Two Short Nights Collaborations: Critical Popcorn On Second Chances

Published February 17, 2021

This year, Two Short Nights Film Festival has had the privilege of working with a number of creative collaborators, including Dan Bullock, editor in chief at Critical Popcorn.

Here, Dan Bullock takes an indepth look at the short films featured in Two Short Nights Shorts #4: Second Chances – a place for filmmakers of the future to explore and hone their talents.

What in the World
Jamie Fraser, 2019, UK, 13 mins

Driving down a country lane and lost in a world of loud, classical music, Tom Meeten’s character is stopped on the road by an outwardly happy-go-lucky young lady (a charming turn from Charly Clive), who wants him to photograph her stood next to her car. It’s a strange request, of that there’s no doubt, but he obliges. While you’re a little suspicious of her intentions, things take a turn for the peculiar as she reveals why she’s there and what she’s commemorating. No spoilers from me but Fraser’s short is unexpectedly compelling, touching, full of secrets and funny moments, all wrapped up in a welcomingly weird and dark stylistic. Also starring Branden Cook, I relished it. (P.S. Meeten is an indie legend!)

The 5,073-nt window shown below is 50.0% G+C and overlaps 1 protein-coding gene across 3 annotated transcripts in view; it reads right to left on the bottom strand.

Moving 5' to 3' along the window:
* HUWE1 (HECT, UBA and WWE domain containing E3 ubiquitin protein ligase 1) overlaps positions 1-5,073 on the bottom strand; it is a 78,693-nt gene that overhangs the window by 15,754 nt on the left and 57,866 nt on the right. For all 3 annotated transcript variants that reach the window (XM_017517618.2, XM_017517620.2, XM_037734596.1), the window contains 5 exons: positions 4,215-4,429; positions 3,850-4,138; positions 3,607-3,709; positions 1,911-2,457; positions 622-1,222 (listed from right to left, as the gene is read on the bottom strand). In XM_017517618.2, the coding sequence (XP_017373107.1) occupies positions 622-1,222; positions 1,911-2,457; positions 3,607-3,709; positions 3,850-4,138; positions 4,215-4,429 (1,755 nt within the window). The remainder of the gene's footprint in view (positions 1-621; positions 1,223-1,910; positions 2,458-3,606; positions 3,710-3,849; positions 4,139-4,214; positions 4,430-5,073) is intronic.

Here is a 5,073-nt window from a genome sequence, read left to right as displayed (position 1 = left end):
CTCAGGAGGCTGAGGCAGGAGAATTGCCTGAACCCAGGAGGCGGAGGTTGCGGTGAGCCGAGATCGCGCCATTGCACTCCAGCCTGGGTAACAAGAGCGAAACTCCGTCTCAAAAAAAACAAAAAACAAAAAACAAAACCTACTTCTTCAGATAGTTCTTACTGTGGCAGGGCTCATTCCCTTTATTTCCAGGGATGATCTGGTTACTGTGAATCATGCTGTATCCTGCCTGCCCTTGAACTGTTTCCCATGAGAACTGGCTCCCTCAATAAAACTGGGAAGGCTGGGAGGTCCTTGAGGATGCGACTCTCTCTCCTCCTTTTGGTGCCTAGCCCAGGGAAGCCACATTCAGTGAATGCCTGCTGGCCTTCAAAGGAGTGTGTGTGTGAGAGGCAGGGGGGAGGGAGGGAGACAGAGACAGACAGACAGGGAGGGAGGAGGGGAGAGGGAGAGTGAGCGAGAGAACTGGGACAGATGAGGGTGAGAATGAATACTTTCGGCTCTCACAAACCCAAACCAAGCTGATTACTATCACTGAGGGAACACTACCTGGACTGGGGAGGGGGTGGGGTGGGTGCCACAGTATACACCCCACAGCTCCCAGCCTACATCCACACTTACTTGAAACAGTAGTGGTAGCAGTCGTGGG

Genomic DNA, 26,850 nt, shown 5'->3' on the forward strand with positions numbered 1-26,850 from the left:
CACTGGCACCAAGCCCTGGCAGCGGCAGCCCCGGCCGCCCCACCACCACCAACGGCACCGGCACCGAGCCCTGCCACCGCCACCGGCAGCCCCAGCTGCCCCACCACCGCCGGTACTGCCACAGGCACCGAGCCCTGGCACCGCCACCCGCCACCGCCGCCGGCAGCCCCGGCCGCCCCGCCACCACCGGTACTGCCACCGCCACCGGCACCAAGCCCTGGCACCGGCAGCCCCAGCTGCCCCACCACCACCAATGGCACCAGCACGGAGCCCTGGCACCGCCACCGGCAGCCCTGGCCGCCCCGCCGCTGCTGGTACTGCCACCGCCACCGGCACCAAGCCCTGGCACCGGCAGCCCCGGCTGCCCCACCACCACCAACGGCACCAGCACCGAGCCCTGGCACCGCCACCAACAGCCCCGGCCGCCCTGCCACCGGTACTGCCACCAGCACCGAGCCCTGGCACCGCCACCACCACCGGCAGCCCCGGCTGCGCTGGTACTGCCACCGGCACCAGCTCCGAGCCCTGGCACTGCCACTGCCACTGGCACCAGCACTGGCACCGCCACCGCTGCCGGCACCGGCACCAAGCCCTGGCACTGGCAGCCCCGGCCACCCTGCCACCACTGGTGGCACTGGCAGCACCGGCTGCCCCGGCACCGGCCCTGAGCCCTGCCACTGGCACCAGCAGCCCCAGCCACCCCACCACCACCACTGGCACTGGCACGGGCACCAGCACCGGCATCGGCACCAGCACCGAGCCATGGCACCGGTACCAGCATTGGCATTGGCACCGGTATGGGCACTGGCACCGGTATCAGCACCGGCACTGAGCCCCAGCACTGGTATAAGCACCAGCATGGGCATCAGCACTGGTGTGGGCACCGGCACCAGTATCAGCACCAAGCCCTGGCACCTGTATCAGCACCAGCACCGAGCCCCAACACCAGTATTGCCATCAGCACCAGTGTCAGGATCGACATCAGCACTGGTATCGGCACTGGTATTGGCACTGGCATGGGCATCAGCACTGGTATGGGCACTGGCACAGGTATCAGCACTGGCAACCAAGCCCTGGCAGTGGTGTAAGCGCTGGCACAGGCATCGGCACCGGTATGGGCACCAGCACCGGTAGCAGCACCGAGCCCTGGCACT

A woman leans out the window of an old fashioned red car

Girl’s Night
Ismay Bickerton, 2020, UK, 4 mins

This partly-animated short film tells it tale through the medium of lips layered over real-life flowers in a garden. As the title implies, it’s a brief encounter where a group of young women talk about things they’ve done in their lives, including their views on men’s hairstyles and facial hair choices, and it’s all in the guise of spending the night in each other’s company. They discuss things from their past, their future and have quick jibes at each other. While I’m unsure if this is natural or scripted, it feels like the latter and is a little disjointed. However, they hit the target of what they’re aiming for, even if there’s not much depth to unearth.   

a rose is animated to have lips

Ieuan Coombs, 2019, UK 14 mins

Newbie has a lot of promise, and some fun ideas, but is somewhat let down by a dated guitar score, which distracts and doesn’t add to the story. While we follow a young burglar who is robbing a house at the same time as another one, this element seems like it’s coming before it happens. Having said this, the central story has the bones of something greater. Cut a few minutes, take out excessive swearing and bulk up the script with quicker one-liners between lead pair Sam Adamson and Nick Delvalle, who work well when there’s more of that going on, because once it kicks off, it’s much sharper and with those few tweaks, you’ve heightened its conviction. 


Simon Wegrzyn, 2020, UK, 2 mins

After a guy (Liam Ballantyne) follows a girl home that he shouldn’t, he wakes to find himself outside of his body and in a ‘spiritual’ gateway with Laura Evelyn’s character questioning him. With decisions to make, this micro-short gets right to the point with a deeply satisfying outcome, and full of the right relevance.

This is how you make an impact in two minutes. Superb.

A woman in a tight bun and glasses frowns looking down at the camera

Pile Poil (On Time)
Lauriane Escaffre & Yvonnick Muller, 2018, France, 20 mins